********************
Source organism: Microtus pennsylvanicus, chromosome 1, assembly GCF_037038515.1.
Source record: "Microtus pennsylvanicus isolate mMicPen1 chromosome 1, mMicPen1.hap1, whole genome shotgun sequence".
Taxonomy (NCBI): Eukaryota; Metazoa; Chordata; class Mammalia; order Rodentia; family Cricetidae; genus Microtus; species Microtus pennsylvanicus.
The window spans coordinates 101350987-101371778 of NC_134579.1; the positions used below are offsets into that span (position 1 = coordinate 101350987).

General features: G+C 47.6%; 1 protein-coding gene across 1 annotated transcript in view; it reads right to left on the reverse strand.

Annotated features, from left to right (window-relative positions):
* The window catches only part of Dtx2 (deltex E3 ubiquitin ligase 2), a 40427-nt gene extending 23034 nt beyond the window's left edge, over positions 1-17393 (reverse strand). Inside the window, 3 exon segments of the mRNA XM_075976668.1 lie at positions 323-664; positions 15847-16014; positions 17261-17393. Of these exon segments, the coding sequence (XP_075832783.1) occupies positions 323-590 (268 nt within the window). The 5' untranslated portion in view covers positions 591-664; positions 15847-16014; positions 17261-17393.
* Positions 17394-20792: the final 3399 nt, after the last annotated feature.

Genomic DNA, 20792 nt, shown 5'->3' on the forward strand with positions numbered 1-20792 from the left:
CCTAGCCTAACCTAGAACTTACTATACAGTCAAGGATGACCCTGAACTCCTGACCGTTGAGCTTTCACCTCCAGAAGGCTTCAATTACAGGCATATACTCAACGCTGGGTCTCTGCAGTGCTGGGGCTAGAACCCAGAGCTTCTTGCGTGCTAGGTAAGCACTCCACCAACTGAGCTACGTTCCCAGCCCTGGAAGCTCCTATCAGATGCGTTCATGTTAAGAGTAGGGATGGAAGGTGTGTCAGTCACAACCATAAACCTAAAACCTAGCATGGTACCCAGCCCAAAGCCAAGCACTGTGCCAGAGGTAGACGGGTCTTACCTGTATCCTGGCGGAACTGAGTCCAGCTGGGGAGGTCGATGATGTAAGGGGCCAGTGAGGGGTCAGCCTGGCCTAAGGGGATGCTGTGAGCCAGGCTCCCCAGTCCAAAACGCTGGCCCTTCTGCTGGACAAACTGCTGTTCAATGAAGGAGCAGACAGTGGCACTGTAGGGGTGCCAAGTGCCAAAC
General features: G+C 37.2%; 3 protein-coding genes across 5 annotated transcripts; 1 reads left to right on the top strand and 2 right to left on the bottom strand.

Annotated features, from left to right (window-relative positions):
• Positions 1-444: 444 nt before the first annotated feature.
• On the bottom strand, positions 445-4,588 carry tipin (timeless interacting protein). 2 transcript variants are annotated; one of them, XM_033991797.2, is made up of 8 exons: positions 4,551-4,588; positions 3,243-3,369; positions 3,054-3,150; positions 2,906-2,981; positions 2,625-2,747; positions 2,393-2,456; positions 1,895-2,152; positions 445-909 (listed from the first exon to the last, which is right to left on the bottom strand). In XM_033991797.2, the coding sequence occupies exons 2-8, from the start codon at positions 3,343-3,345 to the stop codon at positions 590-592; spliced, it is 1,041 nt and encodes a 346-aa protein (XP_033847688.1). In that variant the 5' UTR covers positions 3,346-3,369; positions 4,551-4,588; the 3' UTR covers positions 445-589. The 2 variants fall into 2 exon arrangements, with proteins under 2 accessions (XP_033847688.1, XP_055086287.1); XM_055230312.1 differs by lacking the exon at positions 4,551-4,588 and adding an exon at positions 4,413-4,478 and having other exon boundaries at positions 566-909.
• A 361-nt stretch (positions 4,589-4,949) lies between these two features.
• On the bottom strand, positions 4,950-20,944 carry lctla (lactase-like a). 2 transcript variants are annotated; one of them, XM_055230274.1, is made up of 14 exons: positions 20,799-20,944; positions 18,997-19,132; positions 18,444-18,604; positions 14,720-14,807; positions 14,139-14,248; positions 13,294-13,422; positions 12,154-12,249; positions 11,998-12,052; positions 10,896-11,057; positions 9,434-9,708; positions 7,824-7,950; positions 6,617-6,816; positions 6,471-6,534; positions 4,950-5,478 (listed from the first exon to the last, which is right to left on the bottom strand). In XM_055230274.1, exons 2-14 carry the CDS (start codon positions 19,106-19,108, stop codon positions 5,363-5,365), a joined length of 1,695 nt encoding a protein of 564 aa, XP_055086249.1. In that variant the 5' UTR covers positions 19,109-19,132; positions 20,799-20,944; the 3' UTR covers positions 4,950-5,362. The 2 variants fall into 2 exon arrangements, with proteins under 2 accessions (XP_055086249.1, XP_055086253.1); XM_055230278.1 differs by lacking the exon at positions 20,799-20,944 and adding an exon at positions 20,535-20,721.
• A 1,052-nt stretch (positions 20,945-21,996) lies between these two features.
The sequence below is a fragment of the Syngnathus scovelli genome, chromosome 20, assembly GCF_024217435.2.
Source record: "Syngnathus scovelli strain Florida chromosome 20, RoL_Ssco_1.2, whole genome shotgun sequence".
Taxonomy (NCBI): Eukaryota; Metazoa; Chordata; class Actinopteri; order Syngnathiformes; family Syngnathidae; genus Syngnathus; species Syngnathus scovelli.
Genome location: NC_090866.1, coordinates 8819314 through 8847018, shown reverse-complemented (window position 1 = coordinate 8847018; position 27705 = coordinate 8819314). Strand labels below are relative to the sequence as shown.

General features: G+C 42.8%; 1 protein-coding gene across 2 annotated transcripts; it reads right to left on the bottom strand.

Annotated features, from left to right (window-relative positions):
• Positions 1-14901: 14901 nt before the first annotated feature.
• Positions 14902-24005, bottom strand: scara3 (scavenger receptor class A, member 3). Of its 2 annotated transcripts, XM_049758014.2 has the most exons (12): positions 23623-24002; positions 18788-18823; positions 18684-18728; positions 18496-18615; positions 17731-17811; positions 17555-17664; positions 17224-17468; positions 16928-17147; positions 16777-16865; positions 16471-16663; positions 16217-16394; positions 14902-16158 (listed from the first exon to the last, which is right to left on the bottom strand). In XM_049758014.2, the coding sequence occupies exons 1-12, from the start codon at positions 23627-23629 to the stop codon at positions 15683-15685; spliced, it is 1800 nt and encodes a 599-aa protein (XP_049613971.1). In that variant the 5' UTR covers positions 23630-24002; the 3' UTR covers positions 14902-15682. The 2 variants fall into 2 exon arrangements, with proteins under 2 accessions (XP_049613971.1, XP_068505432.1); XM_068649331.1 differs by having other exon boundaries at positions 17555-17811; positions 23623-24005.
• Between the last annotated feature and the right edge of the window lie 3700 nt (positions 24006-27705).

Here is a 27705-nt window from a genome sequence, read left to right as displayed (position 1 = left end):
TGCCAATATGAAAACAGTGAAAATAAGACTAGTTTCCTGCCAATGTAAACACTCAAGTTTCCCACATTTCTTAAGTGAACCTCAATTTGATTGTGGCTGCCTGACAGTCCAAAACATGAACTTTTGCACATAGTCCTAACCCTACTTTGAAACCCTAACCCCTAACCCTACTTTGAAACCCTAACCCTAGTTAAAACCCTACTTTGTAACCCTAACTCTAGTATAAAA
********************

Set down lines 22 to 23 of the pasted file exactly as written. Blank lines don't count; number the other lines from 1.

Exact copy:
General features: G+C 42.8%; 1 protein-coding gene across 2 annotated transcripts; it reads right to left on the bottom strand.

Annotated features, from left to right (window-relative positions):